Webster 1913 Edition
The release of a captive, or of captured property, by payment of a consideration; redemption;
as, prisoners hopeless of.
The money or price paid for the redemption of a prisoner, or for goods captured by an enemy; payment for freedom from restraint, penalty, or forfeit.
ransompaid, which man from death redeems.
His captivity in Austria, and the heavy
ransomhe paid for his liberty.
Sir J. Davies.
(O. Eng. Law)
A sum paid for the pardon of some great offense and the discharge of the offender; also, a fine paid in lieu of corporal punishment.
a war contract, valid by the law of nations, for the ransom of property captured at sea and its safe conduct into port.
imp. & p. p.
p. pr. & vb. n.
To redeem from captivity, servitude, punishment, or forfeit, by paying a price; to buy out of servitude or penalty; to rescue; to deliver;
ransomprisoners from an enemy
To exact a ransom for, or a payment on.
Such lands as he had rule of he
ransomedthem so grievously, and would tax the men two or three times in a year.
Webster 1828 Edition
1.The money or price paid for the redemption of a prisoner or slave, or for goods captured by an enemy; that which procures the release of a prisoner or captive, or of captured property, and restores the one to liberty and the other to the original owner.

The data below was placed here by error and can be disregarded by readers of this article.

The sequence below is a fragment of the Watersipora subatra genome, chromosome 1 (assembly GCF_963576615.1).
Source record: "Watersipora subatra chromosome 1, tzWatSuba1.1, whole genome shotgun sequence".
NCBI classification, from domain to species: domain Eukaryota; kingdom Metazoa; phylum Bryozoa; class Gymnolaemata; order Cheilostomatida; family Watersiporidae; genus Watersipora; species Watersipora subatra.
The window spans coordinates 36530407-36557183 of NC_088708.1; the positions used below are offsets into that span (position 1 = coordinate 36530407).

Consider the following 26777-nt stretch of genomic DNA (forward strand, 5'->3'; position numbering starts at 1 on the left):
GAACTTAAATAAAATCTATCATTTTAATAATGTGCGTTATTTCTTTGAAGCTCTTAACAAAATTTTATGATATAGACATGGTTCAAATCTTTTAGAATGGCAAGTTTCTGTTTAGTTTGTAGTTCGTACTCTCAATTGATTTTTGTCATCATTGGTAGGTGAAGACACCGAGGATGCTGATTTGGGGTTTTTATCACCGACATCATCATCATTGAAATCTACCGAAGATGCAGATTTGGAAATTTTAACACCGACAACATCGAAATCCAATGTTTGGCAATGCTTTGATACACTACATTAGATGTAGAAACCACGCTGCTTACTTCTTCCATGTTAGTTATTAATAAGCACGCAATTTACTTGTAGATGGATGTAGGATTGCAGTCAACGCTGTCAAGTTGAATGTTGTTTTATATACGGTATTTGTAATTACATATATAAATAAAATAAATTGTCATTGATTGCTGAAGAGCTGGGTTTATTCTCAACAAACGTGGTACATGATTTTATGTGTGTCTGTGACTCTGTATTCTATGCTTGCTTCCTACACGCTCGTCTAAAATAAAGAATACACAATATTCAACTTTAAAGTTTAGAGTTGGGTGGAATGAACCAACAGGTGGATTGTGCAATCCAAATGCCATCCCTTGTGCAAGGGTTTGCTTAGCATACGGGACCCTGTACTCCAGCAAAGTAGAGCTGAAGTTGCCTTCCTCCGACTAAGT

By his captivity in Austria, and the heavy ransom he paid for his liberty, Richard was hindered from pursuing the conquest of Ireland.
2.Release from captivity, bondage or the possession of an enemy. They were unable to procure the ransom of the prisoners.
3.In law, a sum paid for the pardon of some great offense and the discharge of the offender; or a fine paid in lieu of corporal punishment.
4.In Scripture, the price paid for a forfeited life, or for delivery or release from capital punishment.
Then he shall give for the ransom of his life, whatever is laid upon him. Ex. 21.
5.The price paid for procuring the pardon of sins and the redemption of the sinner from punishment.
Deliver him from going down to the pit; I have found a ransom. Job. 33.
The Son of man came - to give his life a ransom for many. Matt. 20. Mark 10.
1.To redeem from captivity or punishment by paying an equivalent; applied to persons; as, to ransom prisoners from an enemy.
2.To redeem from the possession of an enemy by paying a price deemed equivalent; applied to goods or property.
3.In Scripture, to redeem from the bondage of sin, and from the punishment to which sinners are subjected by the divine law.
The ransomed of the Lord shall return. Is. 35.
4.To rescue; to deliver. Hos. 13.